by Wendy Strgar March 04, 2008
We can catch someone else’s feelings with the same speed as we can catch a cold from them. We live in an invisible emotional economy where the moods of the people around you – good and bad become the basis of the emotional transactions of your day. A day full of people who are optimistic and happy is likely going to be remembered as a good day, just as a day with more than one conflict or stressful situation can easily be marked off as another bad day. This is the emotional economy of our lives and while we all have different degrees of impact, the people we encounter and surround ourselves with, profoundly influence whether you are living in a rich or desolate emotional landscape.
For sure, some people are more susceptible than others- my husband the psychiatrist is, thankfully, professionally trained to keep his distance, but still, it isn’t hard to imagine the toll of a long day of very sad people walking through your office. I, on the other hand, am it seems to me at times, entirely porous. Daily experiences or even the swinging moods of my children who cover the full range of of adolescent experiences keep me bobbing up and down like a buoy in turbulent waters.
Regardless of how open you are to other people’s moods, it is helpful to realize that our emotional economy is affecting more than only our mood. Our experience of our days shapes how we feel about our lives and has a very real impact on our health and the potential success we bring to almost any venture. Choosing wisely the relationships we can sustain in a positive and loving way and clearing out the relationships that have no upside is perhaps the single most significant step you can take to living in a healthy emotional economy, which is the foundation for all the rest.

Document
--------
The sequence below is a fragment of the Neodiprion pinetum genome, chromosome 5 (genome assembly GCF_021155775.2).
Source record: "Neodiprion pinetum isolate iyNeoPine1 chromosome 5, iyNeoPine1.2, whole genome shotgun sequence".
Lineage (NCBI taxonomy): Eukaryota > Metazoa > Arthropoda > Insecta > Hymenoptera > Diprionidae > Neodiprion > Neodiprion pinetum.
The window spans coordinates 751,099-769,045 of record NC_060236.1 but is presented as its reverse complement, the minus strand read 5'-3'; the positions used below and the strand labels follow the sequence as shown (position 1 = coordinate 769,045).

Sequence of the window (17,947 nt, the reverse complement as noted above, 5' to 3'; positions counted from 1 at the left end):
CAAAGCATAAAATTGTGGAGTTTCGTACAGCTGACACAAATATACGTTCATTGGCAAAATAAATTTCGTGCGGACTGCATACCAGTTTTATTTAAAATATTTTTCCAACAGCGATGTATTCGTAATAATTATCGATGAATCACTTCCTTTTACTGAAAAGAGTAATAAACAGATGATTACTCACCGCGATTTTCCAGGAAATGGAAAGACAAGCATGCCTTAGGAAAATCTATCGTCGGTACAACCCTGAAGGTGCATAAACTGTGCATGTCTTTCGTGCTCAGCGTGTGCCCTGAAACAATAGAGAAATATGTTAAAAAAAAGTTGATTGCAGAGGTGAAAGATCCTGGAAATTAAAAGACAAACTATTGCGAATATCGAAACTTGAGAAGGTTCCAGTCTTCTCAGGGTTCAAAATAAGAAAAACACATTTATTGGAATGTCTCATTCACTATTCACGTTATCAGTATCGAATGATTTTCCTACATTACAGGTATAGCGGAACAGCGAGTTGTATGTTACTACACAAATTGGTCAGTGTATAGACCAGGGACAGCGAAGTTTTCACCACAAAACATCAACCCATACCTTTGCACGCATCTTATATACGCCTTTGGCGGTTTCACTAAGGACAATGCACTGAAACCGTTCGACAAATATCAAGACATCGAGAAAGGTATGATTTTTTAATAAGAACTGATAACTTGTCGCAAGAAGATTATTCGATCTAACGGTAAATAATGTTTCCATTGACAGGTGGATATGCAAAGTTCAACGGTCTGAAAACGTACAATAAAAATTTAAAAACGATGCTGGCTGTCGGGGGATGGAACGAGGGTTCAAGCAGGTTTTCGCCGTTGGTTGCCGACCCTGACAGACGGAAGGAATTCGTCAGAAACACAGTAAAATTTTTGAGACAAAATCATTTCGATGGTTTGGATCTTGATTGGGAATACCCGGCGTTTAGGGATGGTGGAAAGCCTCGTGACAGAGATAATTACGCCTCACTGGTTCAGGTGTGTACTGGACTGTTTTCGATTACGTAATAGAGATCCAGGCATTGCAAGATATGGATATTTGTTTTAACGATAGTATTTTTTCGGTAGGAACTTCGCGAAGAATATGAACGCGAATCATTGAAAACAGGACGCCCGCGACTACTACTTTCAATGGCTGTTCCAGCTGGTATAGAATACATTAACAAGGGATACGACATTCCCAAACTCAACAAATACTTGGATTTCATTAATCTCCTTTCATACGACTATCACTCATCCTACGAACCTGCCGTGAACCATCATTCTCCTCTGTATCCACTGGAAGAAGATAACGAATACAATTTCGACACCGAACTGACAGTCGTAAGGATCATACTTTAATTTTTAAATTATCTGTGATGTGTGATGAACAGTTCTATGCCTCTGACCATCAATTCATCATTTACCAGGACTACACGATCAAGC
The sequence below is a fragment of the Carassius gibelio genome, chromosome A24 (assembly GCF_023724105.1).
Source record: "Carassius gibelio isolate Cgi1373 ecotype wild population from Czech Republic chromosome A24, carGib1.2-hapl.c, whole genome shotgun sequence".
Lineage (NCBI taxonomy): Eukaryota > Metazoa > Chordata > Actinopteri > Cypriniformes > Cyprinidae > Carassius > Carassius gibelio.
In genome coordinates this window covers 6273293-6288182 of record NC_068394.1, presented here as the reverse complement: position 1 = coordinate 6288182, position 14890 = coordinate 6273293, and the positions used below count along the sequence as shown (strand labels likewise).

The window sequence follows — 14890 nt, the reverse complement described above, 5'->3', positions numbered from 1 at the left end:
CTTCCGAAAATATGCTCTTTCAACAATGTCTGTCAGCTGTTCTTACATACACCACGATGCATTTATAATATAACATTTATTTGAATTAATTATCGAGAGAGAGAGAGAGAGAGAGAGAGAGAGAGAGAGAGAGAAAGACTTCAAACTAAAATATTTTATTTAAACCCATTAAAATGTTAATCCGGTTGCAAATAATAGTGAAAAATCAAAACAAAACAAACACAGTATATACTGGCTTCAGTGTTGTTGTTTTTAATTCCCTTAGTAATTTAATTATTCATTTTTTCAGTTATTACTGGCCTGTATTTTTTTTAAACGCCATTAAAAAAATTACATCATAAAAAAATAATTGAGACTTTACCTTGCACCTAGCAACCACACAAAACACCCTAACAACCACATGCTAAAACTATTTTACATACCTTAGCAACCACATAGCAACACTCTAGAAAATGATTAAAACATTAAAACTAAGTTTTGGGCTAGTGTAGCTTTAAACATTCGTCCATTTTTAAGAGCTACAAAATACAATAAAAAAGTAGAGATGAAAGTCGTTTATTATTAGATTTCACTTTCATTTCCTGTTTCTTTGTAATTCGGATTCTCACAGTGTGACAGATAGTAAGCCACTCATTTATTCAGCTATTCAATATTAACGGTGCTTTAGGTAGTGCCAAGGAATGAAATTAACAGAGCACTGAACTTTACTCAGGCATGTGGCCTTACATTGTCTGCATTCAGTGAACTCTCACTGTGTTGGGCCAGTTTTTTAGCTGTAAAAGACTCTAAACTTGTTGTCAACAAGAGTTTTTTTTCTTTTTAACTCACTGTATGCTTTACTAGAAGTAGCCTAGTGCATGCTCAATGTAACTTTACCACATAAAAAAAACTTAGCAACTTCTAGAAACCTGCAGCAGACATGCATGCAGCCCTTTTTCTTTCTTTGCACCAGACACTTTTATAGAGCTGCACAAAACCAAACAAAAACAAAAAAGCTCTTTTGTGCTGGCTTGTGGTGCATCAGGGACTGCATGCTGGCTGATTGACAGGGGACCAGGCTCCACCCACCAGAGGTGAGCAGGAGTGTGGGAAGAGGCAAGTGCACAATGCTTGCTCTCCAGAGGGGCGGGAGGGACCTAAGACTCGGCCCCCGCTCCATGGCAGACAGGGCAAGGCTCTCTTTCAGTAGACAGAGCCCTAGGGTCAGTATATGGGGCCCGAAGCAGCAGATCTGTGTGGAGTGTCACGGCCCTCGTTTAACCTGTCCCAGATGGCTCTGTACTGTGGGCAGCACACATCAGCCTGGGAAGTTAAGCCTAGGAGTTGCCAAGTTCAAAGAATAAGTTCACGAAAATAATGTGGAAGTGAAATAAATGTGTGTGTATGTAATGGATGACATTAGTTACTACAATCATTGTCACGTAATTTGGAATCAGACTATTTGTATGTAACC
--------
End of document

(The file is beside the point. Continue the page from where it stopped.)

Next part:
by Wendy Strgar October 25, 2018
“It is only with the heart that one can see rightly; what is essential is invisible to the eye.” –Antoine de Saint-Exupery
We believe we are making it better by shielding ourselves from our own pain. This is a fool’s errand, for the pain we refuse to feel and acknowledge doesn’t dissipate from our lacking attention, but rather collects in our heart center with a weightiness that we often cannot name or discern. So fearful are we, of the potential of a broken heart, that we inadvertently refuse to open our hearts at all.
by Wendy Strgar September 13, 2018